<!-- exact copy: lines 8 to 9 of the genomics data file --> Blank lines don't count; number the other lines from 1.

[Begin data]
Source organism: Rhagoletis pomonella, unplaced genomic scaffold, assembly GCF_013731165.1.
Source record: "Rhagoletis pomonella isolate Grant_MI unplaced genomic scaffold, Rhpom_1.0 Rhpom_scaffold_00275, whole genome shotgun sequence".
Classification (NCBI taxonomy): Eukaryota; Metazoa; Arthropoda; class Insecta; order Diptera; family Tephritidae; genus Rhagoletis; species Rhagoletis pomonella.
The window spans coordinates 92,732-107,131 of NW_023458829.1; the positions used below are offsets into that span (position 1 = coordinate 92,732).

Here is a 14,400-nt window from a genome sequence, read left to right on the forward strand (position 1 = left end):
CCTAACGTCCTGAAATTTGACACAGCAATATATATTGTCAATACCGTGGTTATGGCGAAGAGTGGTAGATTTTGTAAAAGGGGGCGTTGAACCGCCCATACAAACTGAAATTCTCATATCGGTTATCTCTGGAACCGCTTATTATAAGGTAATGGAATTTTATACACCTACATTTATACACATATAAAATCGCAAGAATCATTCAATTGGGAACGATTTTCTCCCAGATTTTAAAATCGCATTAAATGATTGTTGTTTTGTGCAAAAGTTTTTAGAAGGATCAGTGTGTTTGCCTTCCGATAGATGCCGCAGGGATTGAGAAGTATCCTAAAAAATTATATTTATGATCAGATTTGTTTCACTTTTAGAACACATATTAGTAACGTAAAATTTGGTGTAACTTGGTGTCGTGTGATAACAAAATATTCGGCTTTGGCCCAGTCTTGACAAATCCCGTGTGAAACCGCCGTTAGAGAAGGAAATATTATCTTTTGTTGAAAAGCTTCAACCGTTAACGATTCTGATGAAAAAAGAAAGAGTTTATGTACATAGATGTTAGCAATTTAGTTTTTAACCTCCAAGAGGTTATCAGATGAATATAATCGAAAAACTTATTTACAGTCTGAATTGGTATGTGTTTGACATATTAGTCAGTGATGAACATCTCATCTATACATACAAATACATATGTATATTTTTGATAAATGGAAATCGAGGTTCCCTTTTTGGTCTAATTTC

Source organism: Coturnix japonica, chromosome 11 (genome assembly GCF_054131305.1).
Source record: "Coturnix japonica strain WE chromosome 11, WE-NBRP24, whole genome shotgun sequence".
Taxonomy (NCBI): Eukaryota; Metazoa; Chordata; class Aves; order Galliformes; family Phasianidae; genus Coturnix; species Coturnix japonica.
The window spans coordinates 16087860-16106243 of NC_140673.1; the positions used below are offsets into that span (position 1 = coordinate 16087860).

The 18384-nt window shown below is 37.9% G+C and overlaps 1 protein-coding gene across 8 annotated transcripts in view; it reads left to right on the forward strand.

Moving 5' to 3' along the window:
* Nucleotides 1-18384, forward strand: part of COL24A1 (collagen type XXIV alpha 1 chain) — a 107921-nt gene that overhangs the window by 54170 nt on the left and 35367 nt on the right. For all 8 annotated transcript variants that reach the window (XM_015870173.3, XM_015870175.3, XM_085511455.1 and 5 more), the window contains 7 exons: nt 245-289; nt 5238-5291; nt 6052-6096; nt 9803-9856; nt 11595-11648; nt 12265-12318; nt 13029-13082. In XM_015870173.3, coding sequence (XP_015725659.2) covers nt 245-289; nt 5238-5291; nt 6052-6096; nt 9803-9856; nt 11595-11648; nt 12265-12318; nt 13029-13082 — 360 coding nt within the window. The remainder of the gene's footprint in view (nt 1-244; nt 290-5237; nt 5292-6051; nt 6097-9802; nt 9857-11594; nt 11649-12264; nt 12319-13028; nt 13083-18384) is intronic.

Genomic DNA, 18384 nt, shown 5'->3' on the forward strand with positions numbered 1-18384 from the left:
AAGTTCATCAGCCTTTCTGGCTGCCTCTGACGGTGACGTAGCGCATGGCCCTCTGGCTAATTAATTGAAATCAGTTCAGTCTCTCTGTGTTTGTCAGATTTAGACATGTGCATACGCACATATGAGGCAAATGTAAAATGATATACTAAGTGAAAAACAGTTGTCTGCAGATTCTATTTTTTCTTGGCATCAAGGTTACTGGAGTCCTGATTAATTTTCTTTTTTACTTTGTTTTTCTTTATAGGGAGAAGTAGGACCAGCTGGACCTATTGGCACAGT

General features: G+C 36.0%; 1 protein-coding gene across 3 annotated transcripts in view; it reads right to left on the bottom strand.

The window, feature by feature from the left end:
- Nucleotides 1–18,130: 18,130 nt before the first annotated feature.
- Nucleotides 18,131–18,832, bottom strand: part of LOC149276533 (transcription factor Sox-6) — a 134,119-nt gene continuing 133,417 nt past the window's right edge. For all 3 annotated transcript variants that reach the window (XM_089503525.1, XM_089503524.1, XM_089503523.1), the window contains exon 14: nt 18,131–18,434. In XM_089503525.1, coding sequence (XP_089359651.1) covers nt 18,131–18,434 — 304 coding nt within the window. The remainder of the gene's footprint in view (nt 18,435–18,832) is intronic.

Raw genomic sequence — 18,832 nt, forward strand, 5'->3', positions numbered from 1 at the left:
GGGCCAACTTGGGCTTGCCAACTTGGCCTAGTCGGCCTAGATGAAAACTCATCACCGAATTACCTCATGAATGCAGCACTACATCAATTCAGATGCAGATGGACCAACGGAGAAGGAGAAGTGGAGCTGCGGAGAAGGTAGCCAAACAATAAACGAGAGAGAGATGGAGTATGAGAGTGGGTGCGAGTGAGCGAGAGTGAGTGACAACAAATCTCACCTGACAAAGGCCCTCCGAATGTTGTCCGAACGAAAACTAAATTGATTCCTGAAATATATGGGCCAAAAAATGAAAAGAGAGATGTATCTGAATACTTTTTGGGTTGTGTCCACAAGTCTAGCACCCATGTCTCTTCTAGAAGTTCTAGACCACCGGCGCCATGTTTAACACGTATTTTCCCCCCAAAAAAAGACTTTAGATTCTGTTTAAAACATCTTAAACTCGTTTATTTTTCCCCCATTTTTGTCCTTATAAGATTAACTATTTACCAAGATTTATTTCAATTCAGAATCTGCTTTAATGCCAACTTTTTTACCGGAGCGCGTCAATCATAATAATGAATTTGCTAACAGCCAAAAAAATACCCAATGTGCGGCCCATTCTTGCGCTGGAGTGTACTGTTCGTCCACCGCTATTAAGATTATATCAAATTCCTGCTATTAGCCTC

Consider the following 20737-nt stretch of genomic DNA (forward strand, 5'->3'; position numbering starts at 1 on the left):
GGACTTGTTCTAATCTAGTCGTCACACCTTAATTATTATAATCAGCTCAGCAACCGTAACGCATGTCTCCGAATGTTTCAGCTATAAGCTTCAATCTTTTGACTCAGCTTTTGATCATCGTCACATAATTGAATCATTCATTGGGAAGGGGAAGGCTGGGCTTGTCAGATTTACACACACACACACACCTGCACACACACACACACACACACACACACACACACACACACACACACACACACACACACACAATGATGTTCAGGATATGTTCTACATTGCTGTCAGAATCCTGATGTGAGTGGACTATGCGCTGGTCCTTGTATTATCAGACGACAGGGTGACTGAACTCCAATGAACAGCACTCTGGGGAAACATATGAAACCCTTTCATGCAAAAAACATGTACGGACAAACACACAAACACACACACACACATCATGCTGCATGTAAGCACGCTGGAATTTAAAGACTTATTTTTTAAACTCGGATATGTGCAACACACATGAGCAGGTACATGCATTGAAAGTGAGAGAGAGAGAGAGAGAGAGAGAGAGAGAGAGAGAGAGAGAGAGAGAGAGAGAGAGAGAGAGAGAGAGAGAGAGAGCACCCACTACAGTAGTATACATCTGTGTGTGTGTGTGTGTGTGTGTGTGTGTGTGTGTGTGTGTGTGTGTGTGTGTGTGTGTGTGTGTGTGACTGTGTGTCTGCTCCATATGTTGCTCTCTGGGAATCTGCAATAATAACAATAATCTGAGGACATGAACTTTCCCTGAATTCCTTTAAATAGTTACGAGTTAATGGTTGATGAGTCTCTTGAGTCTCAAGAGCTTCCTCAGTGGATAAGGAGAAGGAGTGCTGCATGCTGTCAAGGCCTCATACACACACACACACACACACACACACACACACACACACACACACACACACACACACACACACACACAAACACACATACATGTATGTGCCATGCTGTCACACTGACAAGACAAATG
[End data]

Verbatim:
Source record: "Coturnix japonica strain WE chromosome 11, WE-NBRP24, whole genome shotgun sequence".
Taxonomy (NCBI): Eukaryota; Metazoa; Chordata; class Aves; order Galliformes; family Phasianidae; genus Coturnix; species Coturnix japonica.